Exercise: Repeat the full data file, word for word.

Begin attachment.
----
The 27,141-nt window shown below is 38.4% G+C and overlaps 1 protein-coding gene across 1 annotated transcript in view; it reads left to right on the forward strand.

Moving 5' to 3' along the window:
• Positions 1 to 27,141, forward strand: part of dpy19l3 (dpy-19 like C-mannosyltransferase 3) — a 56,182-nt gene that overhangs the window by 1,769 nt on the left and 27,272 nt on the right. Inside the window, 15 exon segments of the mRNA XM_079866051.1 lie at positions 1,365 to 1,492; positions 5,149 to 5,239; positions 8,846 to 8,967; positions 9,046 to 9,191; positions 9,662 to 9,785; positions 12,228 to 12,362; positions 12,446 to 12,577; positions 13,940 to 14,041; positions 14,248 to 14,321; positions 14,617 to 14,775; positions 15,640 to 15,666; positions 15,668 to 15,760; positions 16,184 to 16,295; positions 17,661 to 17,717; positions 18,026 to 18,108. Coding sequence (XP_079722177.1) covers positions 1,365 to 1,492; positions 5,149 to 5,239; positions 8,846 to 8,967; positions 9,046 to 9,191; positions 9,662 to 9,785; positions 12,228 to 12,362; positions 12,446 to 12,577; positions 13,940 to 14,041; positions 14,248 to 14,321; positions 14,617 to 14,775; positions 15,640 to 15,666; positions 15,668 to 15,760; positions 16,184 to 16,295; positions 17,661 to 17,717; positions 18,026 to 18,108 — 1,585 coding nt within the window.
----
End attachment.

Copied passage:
The 27,141-nt window shown below is 38.4% G+C and overlaps 1 protein-coding gene across 1 annotated transcript in view; it reads left to right on the forward strand.

Moving 5' to 3' along the window:
• Positions 1 to 27,141, forward strand: part of dpy19l3 (dpy-19 like C-mannosyltransferase 3) — a 56,182-nt gene that overhangs the window by 1,769 nt on the left and 27,272 nt on the right. Inside the window, 15 exon segments of the mRNA XM_079866051.1 lie at positions 1,365 to 1,492; positions 5,149 to 5,239; positions 8,846 to 8,967; positions 9,046 to 9,191; positions 9,662 to 9,785; positions 12,228 to 12,362; positions 12,446 to 12,577; positions 13,940 to 14,041; positions 14,248 to 14,321; positions 14,617 to 14,775; positions 15,640 to 15,666; positions 15,668 to 15,760; positions 16,184 to 16,295; positions 17,661 to 17,717; positions 18,026 to 18,108. Coding sequence (XP_079722177.1) covers positions 1,365 to 1,492; positions 5,149 to 5,239; positions 8,846 to 8,967; positions 9,046 to 9,191; positions 9,662 to 9,785; positions 12,228 to 12,362; positions 12,446 to 12,577; positions 13,940 to 14,041; positions 14,248 to 14,321; positions 14,617 to 14,775; positions 15,640 to 15,666; positions 15,668 to 15,760; positions 16,184 to 16,295; positions 17,661 to 17,717; positions 18,026 to 18,108 — 1,585 coding nt within the window.